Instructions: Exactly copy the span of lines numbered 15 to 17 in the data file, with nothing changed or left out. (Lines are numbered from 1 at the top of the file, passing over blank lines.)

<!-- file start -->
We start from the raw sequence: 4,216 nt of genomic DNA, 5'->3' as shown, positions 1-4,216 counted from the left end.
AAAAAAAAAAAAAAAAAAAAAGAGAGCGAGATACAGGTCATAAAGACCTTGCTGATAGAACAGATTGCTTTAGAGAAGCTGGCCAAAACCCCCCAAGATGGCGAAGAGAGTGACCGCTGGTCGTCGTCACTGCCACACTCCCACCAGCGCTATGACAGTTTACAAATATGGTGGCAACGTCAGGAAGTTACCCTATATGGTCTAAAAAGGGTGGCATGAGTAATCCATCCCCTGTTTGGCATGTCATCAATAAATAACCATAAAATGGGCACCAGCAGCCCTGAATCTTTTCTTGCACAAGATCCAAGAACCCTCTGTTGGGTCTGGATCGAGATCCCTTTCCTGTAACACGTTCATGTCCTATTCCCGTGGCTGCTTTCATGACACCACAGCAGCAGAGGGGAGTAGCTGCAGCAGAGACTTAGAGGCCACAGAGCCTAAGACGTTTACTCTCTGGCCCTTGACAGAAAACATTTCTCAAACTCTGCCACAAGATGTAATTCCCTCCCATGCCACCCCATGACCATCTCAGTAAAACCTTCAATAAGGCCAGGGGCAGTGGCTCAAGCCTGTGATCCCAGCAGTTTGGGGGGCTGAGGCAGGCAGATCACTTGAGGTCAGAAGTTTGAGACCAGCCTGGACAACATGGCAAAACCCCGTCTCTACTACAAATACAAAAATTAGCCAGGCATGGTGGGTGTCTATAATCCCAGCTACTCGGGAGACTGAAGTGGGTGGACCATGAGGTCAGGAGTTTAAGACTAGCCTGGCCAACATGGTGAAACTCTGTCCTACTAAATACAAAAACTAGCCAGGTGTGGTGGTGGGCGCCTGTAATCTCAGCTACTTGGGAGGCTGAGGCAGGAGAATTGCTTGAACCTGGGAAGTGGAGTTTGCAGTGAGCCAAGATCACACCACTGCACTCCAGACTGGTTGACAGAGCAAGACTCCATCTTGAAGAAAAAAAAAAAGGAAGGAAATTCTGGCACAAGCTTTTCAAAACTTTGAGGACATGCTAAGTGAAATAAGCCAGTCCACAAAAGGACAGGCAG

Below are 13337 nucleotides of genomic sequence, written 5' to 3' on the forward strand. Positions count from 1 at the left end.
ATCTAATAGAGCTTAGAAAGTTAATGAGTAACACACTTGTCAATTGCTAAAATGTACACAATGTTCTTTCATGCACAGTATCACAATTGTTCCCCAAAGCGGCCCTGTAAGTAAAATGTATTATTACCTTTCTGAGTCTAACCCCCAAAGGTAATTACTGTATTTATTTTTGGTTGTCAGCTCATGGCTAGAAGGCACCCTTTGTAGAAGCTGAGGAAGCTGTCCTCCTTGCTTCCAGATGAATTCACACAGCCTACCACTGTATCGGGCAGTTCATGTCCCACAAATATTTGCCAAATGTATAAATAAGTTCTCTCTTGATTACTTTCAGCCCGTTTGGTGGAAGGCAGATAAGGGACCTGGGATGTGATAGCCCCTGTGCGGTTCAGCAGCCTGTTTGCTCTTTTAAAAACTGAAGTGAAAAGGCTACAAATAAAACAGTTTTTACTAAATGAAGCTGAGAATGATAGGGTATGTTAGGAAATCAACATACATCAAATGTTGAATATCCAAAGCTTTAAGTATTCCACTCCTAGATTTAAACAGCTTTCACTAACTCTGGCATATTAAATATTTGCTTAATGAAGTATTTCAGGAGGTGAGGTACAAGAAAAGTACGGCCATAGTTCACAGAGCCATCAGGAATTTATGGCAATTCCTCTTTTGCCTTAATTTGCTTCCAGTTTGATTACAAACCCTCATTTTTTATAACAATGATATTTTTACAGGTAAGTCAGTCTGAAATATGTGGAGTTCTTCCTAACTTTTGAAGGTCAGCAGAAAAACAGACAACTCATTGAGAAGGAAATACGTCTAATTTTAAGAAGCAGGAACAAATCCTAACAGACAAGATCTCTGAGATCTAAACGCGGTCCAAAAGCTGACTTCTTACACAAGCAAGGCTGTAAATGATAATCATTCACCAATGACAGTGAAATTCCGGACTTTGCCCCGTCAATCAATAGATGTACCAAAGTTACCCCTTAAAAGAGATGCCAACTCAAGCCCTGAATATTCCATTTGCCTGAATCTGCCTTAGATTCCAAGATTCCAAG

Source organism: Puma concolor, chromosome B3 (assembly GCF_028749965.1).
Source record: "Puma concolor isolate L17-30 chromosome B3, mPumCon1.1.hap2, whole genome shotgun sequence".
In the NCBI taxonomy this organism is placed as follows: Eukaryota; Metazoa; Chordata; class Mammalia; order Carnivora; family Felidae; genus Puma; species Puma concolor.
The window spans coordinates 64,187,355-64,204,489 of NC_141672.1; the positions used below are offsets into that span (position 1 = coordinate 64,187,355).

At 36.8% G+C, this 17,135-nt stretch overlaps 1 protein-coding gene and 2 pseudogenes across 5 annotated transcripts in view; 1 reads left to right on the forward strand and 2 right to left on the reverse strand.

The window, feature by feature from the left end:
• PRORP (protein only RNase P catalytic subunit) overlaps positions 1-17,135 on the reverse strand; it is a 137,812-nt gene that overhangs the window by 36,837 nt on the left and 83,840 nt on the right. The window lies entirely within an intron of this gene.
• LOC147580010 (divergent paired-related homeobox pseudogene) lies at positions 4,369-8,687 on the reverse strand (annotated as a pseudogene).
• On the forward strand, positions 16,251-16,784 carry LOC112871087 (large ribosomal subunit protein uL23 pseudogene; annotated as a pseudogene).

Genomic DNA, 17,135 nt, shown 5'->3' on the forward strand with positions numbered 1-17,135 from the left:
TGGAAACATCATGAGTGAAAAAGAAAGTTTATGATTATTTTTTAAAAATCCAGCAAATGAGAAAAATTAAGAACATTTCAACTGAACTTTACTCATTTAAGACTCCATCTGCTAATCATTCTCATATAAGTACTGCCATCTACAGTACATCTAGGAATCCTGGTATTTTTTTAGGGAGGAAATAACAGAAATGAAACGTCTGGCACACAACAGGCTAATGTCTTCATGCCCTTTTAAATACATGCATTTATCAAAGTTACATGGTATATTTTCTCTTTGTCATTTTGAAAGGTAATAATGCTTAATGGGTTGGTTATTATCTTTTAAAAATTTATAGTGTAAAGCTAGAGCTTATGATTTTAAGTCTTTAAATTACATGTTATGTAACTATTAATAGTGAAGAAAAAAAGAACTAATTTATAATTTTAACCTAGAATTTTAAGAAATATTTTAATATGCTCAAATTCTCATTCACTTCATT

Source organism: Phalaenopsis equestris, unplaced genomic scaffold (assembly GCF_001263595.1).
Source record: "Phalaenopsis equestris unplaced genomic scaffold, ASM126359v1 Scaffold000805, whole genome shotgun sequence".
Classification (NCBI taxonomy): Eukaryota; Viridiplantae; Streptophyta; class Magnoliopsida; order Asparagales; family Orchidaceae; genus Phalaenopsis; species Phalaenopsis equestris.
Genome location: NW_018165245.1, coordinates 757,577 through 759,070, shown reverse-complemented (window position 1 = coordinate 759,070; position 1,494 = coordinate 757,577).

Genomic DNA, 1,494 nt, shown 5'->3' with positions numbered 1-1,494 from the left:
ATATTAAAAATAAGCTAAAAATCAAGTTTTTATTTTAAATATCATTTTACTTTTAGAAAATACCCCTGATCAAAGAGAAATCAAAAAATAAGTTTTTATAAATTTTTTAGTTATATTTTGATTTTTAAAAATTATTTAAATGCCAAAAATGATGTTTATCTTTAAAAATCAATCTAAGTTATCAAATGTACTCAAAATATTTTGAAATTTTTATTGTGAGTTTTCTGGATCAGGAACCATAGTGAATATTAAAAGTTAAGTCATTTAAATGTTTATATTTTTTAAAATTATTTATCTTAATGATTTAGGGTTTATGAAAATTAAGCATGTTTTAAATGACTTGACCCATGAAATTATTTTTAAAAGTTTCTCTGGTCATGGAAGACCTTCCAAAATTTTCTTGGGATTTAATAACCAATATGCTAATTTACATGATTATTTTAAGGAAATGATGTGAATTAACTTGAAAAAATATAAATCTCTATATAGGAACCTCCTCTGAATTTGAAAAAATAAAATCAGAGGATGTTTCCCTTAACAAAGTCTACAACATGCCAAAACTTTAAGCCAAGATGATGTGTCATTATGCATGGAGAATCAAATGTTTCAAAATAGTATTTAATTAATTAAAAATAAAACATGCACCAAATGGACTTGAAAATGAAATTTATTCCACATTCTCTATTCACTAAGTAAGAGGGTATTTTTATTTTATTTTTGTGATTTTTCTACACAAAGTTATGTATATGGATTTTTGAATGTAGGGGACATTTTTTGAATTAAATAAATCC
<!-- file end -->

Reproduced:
TGGAAACATCATGAGTGAAAAAGAAAGTTTATGATTATTTTTTAAAAATCCAGCAAATGAGAAAAATTAAGAACATTTCAACTGAACTTTACTCATTTAAGACTCCATCTGCTAATCATTCTCATATAAGTACTGCCATCTACAGTACATCTAGGAATCCTGGTATTTTTTTAGGGAGGAAATAACAGAAATGAAACGTCTGGCACACAACAGGCTAATGTCTTCATGCCCTTTTAAATACATGCATTTATCAAAGTTACATGGTATATTTTCTCTTTGTCATTTTGAAAGGTAATAATGCTTAATGGGTTGGTTATTATCTTTTAAAAATTTATAGTGTAAAGCTAGAGCTTATGATTTTAAGTCTTTAAATTACATGTTATGTAACTATTAATAGTGAAGAAAAAAAGAACTAATTTATAATTTTAACCTAGAATTTTAAGAAATATTTTAATATGCTCAAATTCTCATTCACTTCATT

Source organism: Phalaenopsis equestris, unplaced genomic scaffold (assembly GCF_001263595.1).
Source record: "Phalaenopsis equestris unplaced genomic scaffold, ASM126359v1 Scaffold000805, whole genome shotgun sequence".